House Rules Committee Advances Bill to Raise Debt

House Rules Committee Advances Bill to Raise Debt

The House Rules Committee narrowly advanced a bipartisan bill to raise the federal debt ceiling to $31.4 trillion, despite Republican opposition, according to the New York Post.

The GOP-controlled committee voted 7-6, with no Democrats supporting the measure. The bill faces resistance from the House Freedom Caucus, which threatens to derail the deal and jeopardize Speaker Kevin McCarthy’s position.

The bill, dubbed the Fiscal Responsibility Act, suspends the debt limit until 2025 but includes provisions for spending cuts, work requirements for food benefit programs, and reductions in IRS funding.

The Post notes that “the bill would limit non-defense discretionary spending to 1% annual growth, claw back tens of billions of dollars in unspent COVID-19 relief funds and tie food benefit programs to work requirements.”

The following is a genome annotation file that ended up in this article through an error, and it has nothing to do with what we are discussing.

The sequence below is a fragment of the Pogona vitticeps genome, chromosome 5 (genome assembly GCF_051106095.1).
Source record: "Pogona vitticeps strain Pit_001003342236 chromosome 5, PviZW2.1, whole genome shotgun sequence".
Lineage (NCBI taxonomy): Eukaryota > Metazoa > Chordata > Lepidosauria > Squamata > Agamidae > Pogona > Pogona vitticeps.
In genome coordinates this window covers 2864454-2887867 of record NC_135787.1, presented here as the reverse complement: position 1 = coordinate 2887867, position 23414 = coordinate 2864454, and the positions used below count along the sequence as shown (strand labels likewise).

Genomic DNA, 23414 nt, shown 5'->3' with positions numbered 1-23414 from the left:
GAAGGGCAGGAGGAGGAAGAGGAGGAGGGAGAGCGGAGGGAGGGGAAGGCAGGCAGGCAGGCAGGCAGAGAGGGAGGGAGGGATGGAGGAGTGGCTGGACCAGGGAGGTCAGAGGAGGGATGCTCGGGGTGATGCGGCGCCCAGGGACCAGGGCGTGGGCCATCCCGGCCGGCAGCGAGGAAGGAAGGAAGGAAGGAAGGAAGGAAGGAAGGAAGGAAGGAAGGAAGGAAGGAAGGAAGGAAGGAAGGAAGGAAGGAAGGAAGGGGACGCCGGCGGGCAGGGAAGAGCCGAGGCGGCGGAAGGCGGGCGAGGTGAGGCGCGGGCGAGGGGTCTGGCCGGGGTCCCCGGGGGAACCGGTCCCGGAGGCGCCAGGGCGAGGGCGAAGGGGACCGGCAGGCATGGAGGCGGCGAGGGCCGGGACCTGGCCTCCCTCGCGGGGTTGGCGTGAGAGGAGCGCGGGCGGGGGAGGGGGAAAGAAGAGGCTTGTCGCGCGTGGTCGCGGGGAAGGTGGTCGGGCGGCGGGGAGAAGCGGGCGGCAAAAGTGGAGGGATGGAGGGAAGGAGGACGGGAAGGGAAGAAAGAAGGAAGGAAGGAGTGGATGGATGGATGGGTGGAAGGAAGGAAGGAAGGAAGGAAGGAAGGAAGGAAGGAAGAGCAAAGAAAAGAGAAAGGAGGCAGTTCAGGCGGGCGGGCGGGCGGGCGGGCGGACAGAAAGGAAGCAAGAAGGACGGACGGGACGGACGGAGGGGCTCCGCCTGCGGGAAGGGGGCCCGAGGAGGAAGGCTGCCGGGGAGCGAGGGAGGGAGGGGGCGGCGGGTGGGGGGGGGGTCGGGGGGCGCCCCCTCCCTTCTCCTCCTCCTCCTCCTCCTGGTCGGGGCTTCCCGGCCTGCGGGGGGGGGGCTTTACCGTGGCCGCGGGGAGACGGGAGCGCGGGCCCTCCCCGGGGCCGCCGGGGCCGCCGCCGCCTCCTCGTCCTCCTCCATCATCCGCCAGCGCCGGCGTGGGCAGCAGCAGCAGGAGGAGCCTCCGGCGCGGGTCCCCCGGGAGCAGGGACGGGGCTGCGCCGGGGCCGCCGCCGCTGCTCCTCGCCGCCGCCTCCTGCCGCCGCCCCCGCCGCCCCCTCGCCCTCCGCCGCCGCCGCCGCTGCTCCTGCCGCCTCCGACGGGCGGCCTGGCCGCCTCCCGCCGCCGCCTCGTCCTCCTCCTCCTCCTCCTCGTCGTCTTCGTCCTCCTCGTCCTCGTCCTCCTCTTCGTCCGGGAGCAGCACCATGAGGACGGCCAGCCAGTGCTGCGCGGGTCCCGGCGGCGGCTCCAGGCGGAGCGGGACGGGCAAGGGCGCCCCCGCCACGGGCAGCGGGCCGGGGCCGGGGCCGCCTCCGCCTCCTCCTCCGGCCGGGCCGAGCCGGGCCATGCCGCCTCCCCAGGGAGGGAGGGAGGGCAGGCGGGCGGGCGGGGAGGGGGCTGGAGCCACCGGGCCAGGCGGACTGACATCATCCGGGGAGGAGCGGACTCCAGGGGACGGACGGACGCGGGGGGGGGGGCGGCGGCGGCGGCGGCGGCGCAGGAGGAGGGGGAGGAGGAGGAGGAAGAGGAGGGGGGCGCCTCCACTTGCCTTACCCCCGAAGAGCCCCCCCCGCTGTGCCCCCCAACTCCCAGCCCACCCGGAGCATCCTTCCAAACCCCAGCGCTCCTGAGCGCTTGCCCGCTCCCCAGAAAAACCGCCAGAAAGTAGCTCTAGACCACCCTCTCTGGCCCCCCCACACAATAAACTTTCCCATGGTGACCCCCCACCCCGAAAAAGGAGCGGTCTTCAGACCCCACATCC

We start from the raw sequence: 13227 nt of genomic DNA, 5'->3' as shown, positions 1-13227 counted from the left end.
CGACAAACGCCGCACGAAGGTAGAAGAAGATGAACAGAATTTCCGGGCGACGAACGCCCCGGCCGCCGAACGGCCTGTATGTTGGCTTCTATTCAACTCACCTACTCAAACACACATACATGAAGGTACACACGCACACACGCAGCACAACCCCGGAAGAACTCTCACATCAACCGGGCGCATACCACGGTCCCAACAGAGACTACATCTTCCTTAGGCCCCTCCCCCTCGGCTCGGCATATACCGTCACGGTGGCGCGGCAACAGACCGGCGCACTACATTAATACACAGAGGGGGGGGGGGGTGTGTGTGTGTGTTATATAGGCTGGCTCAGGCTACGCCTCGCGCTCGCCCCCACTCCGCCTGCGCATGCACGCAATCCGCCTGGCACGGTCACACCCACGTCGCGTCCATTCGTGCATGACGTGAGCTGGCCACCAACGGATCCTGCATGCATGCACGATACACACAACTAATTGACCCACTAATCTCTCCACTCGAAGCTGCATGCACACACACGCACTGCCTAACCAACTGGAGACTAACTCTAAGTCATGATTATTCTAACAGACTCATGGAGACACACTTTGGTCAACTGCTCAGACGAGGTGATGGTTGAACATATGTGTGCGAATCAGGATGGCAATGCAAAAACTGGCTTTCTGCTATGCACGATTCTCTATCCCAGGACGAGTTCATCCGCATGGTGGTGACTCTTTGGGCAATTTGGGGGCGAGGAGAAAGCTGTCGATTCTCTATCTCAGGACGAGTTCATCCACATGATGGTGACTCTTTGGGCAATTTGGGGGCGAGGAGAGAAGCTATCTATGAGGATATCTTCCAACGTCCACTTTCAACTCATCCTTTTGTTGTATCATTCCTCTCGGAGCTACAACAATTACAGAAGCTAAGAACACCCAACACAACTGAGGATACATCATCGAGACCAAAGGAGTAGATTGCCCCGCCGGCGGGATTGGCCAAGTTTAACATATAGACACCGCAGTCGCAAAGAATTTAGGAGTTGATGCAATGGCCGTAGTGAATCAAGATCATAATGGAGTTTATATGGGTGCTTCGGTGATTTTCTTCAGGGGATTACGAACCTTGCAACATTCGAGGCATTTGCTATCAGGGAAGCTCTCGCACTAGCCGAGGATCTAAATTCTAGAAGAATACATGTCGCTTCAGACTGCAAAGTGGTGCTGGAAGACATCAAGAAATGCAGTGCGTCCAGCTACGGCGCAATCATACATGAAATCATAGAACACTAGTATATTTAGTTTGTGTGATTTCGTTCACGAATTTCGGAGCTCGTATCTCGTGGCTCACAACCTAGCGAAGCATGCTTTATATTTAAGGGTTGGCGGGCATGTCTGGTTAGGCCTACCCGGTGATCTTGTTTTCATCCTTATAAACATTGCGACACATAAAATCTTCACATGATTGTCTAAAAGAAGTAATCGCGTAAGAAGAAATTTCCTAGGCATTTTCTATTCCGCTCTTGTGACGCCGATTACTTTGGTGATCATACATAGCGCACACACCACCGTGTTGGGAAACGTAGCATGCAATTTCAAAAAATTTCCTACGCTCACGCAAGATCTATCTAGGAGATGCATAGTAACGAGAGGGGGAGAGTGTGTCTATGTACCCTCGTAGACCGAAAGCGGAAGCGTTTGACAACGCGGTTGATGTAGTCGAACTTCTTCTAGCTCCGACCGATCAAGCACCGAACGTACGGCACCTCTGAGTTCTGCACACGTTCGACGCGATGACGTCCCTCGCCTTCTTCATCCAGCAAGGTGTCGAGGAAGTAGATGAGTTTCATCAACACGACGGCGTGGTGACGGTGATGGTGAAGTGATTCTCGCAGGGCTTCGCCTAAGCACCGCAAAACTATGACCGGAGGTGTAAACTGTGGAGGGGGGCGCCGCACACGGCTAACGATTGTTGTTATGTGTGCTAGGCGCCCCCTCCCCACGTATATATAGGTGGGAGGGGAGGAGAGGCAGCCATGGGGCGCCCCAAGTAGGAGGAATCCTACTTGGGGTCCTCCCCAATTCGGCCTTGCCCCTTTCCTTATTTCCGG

“It would cut $136 billion in federal spending, at least $1.4 billion of which would come from the Internal Revenue Service — far less than the $72 billion cut Republicans passed in one of their first bills this Congress to thwart the hiring of an additional 87,000 IRS agents via Biden’s Inflation Reduction Act.”

Rep. Chip Roy, R-Texas, called the bill a “turd sandwich” that compromises Republican principles. Treasury Secretary Janet Yellen set a new deadline of June 5 for an agreement on raising the debt limit, highlighting the urgency of the situation.

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